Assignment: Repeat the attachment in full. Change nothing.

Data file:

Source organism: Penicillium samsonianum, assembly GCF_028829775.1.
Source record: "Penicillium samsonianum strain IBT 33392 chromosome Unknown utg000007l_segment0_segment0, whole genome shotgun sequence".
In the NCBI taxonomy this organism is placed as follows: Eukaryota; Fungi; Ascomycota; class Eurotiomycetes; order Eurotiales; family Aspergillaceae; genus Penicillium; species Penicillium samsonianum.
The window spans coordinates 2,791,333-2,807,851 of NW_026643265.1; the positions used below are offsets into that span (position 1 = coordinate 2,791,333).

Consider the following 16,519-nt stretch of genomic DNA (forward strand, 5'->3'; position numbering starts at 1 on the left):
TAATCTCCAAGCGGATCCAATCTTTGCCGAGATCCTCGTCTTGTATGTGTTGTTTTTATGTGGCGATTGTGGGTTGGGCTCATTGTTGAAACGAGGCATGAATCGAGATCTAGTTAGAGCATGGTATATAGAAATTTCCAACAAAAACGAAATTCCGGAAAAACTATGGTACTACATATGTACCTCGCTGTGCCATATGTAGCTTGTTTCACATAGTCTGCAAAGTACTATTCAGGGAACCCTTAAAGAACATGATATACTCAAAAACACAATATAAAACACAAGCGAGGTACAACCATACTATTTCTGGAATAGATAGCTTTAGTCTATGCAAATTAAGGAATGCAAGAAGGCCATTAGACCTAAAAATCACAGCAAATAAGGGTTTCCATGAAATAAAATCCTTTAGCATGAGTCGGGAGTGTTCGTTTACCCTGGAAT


Source organism: Penicillium samsonianum, assembly GCF_028829775.1.
Source record: "Penicillium samsonianum strain IBT 33392 chromosome Unknown utg000007l_segment0_segment0, whole genome shotgun sequence".
In the NCBI taxonomy this organism is placed as follows: Eukaryota; Fungi; Ascomycota; class Eurotiomycetes; order Eurotiales; family Aspergillaceae; genus Penicillium; species Penicillium samsonianum.
The window spans coordinates 2,791,333-2,807,851 of NW_026643265.1; the positions used below are offsets into that span (position 1 = coordinate 2,791,333).

Consider the following 16,519-nt stretch of genomic DNA (forward strand, 5'->3'; position numbering starts at 1 on the left):
TAATCTCCAAGCGGATCCAATCTTTGCCGAGATCCTCGTCTTGTATGTGTTGTTTTTATGTGGCGATTGTGGGTTGGGCTCATTGTTGAAACGAGGCATGAATCGAGATCTAGTTAGAGCATGGTATATAGAAATTTCCAACAAAAACGAAATTCCGGAAAAACTATGGTACTACATATGTACCTCGCTGTGCCATATGTAGCTTGTTTCACATAGTCTGCAAAGTACTATTCAGGGAACCCTTAAAGAACATGATATACTCAAAAACACAATATAAAACACAAGCGAGGTACAACCATACTATTTCTGGAATAGATAGCTTTAGTCTATGCAAATTAAGGAATGCAAGAAGGCCATTAGACCTAAAAATCACAGCAAATAAGGGTTTCCATGAAATAAAATCCTTTAGCATGAGTCGGGAGTGTTCGTTTACCCTGGAAT